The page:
If I’m sailing a ship way out there, it’s important to make sure that my ship is aimed in the right direction, because this is like a big aircraft carrier. If something is off, we’re going to be off by hundreds of miles by the time that we need something.

It’s very difficult to make a real sharp turn in what we need to do. If we think about time segmenting these things where your Go‑Go years are your first part of your retirement.

Your Slow‑Go years might be in the second or third phase of your retirement in the second or third decade of what your retirement is. By the time we get to know, Go Years is at the final end. We start thinking about time segmenting it. We can layer on top of that, for example, which our investments look like because we might be allocating some of this money for use that is in one of these other phases.

The sooner that we get it and working in that area, the better benefits going to have for you knowing that that’s the purpose of that particular bucket of money. Whatever that looks like, whatever that investment looks like, whatever that strategy looks like, is that it’s for that time in your life.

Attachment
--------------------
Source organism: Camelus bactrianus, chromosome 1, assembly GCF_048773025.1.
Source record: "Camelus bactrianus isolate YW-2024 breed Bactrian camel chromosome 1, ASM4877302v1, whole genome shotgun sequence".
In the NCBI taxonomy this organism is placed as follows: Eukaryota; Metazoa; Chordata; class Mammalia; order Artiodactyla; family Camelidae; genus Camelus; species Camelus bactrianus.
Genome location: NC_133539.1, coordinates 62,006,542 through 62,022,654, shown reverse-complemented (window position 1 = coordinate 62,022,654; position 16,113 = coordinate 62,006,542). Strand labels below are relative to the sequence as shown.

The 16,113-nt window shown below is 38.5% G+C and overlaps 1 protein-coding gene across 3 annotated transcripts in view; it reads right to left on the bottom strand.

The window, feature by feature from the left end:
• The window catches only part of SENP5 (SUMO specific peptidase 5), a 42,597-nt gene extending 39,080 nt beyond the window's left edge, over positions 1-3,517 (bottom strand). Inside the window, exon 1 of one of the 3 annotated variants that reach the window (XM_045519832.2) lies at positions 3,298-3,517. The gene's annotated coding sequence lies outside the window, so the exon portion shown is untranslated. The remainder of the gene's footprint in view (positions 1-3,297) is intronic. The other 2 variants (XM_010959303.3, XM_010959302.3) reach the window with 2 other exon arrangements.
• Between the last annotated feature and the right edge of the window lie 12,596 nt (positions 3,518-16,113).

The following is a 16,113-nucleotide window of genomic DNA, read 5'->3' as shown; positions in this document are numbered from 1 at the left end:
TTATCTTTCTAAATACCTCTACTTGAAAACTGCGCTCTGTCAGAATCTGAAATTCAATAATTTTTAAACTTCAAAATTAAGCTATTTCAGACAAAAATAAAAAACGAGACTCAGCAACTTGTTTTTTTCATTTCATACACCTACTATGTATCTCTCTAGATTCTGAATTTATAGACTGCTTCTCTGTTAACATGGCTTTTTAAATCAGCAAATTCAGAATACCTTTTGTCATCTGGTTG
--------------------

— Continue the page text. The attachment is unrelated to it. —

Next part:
Again, the idea is that if we’re able to think about that before you’re there. Your choices get better, your options get better, your quality of life gets better. It’s super important to think about it ahead of time.

There’s the other part, is be working with somebody like us that had focused in retirement. They can see each one of these phases for a lot of their clients, and then help you navigate what it is that that’s going to look like.

Mark:  Remember, there’s a lot of moving parts and a lot of moving pieces. That’s why Palante Wealth is about holistic planning for your retirement. The income strategies, investment strategies, tax strategies moving forward.

The Medina Law Group can certainly help you with all the estate needs, elder law stuff. It’s all a moving part. There’s no guarantees for any of us on any of this. That’s why Victor and the team put together that report on You can get it downloaded right too. They’ll send it to you., a lot of great information there.

Be some things that you probably haven’t thought about. Why not get this free report, Of course, at the end of the day, why not sit down with a team, and let’s get started on your situation.

What are your hopes and dreams for retirement? What are you going to do? How are you going to spend your time? What happens if, “Hey, do you need a new car in the first five years of retirement?” We better plan for it. You’re going to take the family to Hawaii, we better plan for it. There’s a lot of moving parts.